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- 01/08/2011 at 11:21 am #4319No DisgraceMember
I’ve moved from my trusty old MKI which had a full racing setup, to a newer and simpler World, which suits my style of sailing better.
One thing I really miss, though, is the old boat’s genoa sheet setup. It had what I believe are called ‘H tracks’ with a BB floating block, led to a 76mm ratchet BB block, and from there to the jammer.
The new boat has these fitted instead:
I do actually like the low profile and simplicity of these jammers, but in stronger winds I miss my BB blocks! Is there are a way to modify these jammers to incorporate some sort of roller? Or do I just need to get used to putting a bit more effort into sheeting in…01/08/2011 at 12:00 pm #10113Colin ParkstoneParticipant
Yes! You can take the slider off and turn it upside down.
On the rear are screws, holding the plate with the jammer on to the fairlead.
Remove the plate and cleat and put the slider back on the track with a BB block tied to it with strong string.
Then use this block to lead the sheet to your ratchet block and in turn to a cleat like your last boat.
Or, remove the whole cleat and fairlead from the track and replace with new slider and block.
You would not need 75mm ratchet blocks, 54mm work just as well.
CP13/08/2011 at 9:02 am #10131SwiebertjeParticipant
If you remove the plate and cleat you will notice the rear leg is a little longer then the two front legs of the fairlead. You need to add washers to compensate for the removal of the plate.
Another nice way to convert the existing sliders is to cut of the front leg of the fairlead after removing the plate and cleat. When you file the front of the remaining U, containing the knob and spring, carefully to a nice rounded shape it will look as if designed that way by the manufacturer. Then use a Harken 2652 which has a clip pitch (32 mm) equal to the distance of the now unused screw holes in the slider. The rear of the Harken clip fits nicely under the remaining part of the fairlead but you may want to add a washer to fill up the gap to the same thickness as the plate that used to be there. while the back of the Harken clip is fixed with the existing screw, the front of the clip is fixed with the old screw cut and filed to the required length and a locking nut. You could use a new, shorter screw but you still would have to file it plane with the top of the lock-nut as you would not want any sharp parts there, trying to pinch a hole in your clothes.[attachment=1:300xiner]fix.jpg[/attachment:300xiner] Obviously other brands can be used too but I have used Harken and I know it fits from experience.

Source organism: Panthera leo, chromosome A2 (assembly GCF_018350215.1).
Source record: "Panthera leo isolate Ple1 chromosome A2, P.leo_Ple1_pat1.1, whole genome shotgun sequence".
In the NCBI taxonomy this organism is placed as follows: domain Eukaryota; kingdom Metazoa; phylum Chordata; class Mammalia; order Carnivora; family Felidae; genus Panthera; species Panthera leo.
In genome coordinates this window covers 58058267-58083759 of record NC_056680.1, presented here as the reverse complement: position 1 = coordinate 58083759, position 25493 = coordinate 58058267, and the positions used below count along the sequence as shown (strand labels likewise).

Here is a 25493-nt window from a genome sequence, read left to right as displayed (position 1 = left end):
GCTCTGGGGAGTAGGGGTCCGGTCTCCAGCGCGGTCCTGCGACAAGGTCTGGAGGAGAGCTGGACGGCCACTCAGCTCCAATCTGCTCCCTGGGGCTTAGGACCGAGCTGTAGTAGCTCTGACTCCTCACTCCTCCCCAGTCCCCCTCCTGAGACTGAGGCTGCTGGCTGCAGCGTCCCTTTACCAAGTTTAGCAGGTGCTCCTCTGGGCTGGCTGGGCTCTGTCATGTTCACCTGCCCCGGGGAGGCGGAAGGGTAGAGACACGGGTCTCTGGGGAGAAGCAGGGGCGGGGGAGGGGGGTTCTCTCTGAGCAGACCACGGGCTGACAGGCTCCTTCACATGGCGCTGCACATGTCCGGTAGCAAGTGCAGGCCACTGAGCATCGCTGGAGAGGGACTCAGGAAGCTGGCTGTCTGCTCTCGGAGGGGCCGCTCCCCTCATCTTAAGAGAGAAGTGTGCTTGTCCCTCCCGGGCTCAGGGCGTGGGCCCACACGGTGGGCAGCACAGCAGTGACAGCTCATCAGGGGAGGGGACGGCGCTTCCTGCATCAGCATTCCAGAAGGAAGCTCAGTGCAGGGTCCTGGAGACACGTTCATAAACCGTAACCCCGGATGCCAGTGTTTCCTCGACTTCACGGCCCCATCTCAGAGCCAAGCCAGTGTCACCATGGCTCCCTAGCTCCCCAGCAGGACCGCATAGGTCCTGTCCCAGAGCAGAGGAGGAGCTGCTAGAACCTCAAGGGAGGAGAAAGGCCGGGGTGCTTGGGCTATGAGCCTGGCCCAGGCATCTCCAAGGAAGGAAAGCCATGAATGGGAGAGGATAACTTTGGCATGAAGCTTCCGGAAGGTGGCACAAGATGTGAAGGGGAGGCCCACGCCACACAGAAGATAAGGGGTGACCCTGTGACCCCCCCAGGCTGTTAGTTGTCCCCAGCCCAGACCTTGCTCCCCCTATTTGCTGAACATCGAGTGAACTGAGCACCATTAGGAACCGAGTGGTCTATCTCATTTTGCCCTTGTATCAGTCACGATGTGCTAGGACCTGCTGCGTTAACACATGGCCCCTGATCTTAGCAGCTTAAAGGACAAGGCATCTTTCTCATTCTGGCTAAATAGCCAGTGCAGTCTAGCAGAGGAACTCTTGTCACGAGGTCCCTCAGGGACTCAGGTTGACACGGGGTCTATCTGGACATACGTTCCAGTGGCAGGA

Here is what my thwart looks like: [attachment=0:300xiner]thwart.jpg[/attachment:300xiner] The set-up is made with a Harken 2640 – 40 mm ratchet cheek block on a slightly angled, well painted piece of plywood. The swivel cleat is a Harken 240 (or is it a 241?). A swivel is nice for single handed sailing, a simple cleat on a pedestal should be good enough for a two person crew.29/08/2011 at 11:12 pm #10162No DisgraceMember
Thanks for the advice. Still contemplating how to upgrade the genoa sheeting.
I don’t really want to go down the route of a race-type setup which takes up space on the thwart, although I will admit that, having previously owned a boat which was set up like that, it is a very good system.
I’ve come across these sheet leads, apparently these are an Allen part, but I cannot find any reference to them anywhere. Has anybody used this design before? I am concerned that the apparently free-floating cleats will be impossible to uncleat. Also the tracks are only 220mm long- the existing ones are about 350mm.30/08/2011 at 9:46 am #10163bigalMember
I had to take the hacksaw to the bridge at the top of the cleat because the sheet was prone to re-cleat itself in the course of a tack with wet results !!
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